So, on a personal level, as I served in the military, there was numerous examples of, you know, family problems being not an issue to anybody in your chain of command—personal relationships with a spouse, you know, car trouble, the simplest things that you would think a community, that we talk about when, you know, we say "Band of Brothers." And it’s not just a band of brothers, it’s a band of sisters and brothers now. And we are looking at a world where we’re asking these people to go sacrifice and come home and shut up and not talk about it, and just go stay in their rooms, and once in awhile we’ll put a little bumper sticker on our car, we’ll have a little yellow ribbon. But that’s the extent of the conversation that we want to have.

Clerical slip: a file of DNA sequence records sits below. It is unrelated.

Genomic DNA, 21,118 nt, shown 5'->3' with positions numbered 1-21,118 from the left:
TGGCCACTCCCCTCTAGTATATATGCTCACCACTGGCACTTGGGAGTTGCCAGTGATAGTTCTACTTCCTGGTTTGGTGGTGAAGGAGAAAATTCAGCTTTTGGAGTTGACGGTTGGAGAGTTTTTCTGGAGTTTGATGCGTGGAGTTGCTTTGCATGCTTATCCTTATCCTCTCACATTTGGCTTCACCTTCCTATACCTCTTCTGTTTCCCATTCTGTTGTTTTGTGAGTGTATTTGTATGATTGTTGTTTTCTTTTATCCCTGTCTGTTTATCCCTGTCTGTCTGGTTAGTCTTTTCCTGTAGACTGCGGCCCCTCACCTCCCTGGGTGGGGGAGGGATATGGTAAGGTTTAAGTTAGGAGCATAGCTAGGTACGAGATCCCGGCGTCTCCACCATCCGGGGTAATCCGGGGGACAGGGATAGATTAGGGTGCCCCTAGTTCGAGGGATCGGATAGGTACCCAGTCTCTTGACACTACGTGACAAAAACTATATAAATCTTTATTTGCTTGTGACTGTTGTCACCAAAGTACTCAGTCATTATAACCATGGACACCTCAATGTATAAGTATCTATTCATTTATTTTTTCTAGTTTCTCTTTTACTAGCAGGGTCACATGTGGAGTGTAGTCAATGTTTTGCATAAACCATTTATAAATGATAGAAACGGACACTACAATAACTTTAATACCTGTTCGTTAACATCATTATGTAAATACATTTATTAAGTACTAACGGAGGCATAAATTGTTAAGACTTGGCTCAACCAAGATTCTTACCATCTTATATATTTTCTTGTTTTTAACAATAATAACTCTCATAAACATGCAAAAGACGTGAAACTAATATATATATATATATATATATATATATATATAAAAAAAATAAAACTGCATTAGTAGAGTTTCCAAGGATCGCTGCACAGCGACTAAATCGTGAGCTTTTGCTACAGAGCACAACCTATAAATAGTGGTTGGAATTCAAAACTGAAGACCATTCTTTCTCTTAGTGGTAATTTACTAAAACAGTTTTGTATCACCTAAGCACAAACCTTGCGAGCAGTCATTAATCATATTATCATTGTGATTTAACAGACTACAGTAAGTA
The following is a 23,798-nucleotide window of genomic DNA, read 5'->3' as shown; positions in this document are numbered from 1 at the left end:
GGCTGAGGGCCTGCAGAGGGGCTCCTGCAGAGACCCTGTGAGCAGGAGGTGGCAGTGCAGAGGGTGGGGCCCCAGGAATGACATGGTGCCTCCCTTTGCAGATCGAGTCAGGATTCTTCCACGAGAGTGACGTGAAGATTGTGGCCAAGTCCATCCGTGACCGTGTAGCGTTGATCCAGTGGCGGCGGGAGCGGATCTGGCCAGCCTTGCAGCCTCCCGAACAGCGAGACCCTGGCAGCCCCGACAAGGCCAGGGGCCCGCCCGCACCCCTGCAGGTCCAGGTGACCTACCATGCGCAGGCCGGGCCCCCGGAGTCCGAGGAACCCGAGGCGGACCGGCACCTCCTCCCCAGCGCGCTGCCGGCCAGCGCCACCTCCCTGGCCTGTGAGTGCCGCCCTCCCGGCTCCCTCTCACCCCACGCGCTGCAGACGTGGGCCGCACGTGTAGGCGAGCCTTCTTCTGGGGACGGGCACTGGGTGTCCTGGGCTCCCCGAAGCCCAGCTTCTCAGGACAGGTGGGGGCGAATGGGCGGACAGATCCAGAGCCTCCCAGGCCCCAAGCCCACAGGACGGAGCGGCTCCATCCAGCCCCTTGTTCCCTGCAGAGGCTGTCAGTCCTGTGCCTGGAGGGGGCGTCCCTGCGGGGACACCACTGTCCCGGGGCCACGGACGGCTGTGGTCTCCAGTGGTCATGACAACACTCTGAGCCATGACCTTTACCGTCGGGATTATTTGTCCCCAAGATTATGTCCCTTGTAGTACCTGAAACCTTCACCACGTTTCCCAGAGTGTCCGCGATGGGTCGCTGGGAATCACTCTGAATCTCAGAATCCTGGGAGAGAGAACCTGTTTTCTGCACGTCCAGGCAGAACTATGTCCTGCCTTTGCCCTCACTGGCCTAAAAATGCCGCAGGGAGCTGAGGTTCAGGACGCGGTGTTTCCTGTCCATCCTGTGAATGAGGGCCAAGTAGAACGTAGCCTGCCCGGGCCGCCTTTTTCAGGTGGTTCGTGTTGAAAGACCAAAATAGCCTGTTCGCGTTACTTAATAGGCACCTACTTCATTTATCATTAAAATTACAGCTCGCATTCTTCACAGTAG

So, we heard earlier about this feeling of betrayal. And it’s really important to talk about trauma in terms of betrayal. Now, you can have an IED go off or a rocket attack, and you can have 40 people in a platoon there, and maybe only five of them are the ones whose brains don’t heal from that. Thirty days later, the other 35 may be relatively fine. But we can’t exactly figure it out, but we do see a parallel between people trusting—trusting their command, trusting their president, trusting the American people to make a proper choice about where and when we use these tools of war. And let’s be completely transparent. If you serve in the United States military, your first, last and only job is to take the life—or as we call it in the military, close with and kill the enemy. If you are in the military, you are serving that purpose.